It's not all about money!
Jesus often used Parables to communicate great truth, and whenever he told a Parable there was sure to be a twist, a sting in the tail, some astonishing development that would cause listeners to gasp with surprise. Perhaps one of the most famous Parables would be The Good Samaritan, which certainly upset the status quo, and became a model for how to reach out to the needy and the hurting.
The initial shock of the story is that when a man is attacked, robbed and left for dead, both a priest and a Levite, two respectable religious leaders in the Jewish community, ignored the man and carried on their way on the other side of the road. If that wasn’t shock enough for the expert in the law that Jesus addressed the story to, there is a bigger shock to come - it’s a Samaritan who does stop and help the stricken traveller. Jews and Samaritans were supposed to hate each other, and Jews would have been well used to Samaritans being the villain of stories, not the hero.
Delving deeper into the Parable, you discover that the Samaritan offers us a blueprint for humanitarian support, for heartfelt help, for generous care and compassion.
First of all we see that the Samaritan gave compassion- in Luke 10:33 we read that ‘when he saw him, he took pity on him’ - In other words what he saw moved him to action.
Secondly we discover he gave care- in Luke 10:33 the Samaritan gives bandages (perhaps strips from his own clothes?), oil as a balm and wine as an antiseptic.
Thirdly, we note that the Samaritan gave his own possessions- reading in Luke 10:34 we see the man being led to an inn on the Samaritan’s own donkey.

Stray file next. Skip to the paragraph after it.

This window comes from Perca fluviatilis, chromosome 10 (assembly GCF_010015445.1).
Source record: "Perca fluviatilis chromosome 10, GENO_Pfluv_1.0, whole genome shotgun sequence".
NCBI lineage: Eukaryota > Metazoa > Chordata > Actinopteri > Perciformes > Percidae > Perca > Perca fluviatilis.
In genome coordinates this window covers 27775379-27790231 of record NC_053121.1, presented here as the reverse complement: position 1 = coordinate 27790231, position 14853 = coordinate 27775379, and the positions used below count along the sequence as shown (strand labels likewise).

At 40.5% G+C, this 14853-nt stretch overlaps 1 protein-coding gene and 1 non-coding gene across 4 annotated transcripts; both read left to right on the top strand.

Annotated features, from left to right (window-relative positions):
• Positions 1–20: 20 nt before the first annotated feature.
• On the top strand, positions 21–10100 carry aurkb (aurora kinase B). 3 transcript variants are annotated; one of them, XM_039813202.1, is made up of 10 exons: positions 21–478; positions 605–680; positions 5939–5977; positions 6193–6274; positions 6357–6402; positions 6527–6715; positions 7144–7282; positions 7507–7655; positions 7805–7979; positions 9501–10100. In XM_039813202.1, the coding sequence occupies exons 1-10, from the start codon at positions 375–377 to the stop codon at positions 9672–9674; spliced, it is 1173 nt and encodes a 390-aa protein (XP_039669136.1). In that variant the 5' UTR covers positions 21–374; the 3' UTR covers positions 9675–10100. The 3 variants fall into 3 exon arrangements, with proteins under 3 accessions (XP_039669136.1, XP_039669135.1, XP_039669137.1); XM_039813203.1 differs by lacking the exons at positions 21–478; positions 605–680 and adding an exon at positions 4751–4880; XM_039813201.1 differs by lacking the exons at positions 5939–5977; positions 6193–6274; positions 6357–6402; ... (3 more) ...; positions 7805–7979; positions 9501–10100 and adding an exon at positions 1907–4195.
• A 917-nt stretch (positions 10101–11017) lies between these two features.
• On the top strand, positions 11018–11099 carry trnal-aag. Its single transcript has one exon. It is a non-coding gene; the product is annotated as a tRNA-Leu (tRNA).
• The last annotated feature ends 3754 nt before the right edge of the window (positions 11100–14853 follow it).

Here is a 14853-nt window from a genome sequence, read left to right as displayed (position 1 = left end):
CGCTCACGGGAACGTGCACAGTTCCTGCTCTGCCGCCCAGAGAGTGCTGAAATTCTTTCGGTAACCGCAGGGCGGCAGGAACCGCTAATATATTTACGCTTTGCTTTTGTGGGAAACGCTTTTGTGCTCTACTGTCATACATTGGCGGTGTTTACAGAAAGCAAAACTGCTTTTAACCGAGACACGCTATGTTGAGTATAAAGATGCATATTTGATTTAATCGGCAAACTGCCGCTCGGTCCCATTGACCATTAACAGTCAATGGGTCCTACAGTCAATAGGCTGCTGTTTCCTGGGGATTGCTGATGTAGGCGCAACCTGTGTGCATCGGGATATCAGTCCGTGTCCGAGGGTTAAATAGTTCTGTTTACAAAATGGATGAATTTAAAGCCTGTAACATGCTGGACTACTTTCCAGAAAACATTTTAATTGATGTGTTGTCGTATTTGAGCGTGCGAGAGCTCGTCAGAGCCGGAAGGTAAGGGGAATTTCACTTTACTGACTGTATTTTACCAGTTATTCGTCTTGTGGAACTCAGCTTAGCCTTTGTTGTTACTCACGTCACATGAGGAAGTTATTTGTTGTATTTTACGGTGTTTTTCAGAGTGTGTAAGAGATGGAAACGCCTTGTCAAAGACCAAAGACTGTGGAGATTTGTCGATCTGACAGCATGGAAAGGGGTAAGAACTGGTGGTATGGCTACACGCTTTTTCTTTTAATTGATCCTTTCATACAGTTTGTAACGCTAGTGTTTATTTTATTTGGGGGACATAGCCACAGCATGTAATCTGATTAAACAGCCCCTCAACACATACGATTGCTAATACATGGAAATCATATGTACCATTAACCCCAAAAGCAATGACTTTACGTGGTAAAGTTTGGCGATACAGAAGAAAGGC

Fourthly, we read in Luke 10:35 that the Samaritan gave his money - paying the innkeeper 2 silver coins to look after the injured man. Some translations tell us he gave 2 denarii - about 2 days wages - with the promise of more on his return.
Fifthly, in Luke 10:35 we see the Samaritan committing to visit the man on his return journey - he gave his time.
Finally, in Luke 10:36 Jesus asks which of the 3 passersby was a real neighbour to the man who’d been attacked. It’s not too much to suggest that the Samaritan gave his reputation by helping the man. Respectable people had ignored the man who had been attacked, yet the Samaritan was the one who gave to the man. His giving was crossing a boundary as Jews and Samaritans supposed to hate each other, but his care and compassion overrode any hatred, fear or suspicion he might have felt.
Perhaps we face situations where for whatever reason, metaphorically speaking we walk by on the other side. Or perhaps we throw some money at an area of need because that’s relatively easy to do, and we don’t need to engage our emotions or our energy.
The Good Samaritan reminds us that whilst money helps, there are plenty of more ways to give if only we will cross the road and see the need.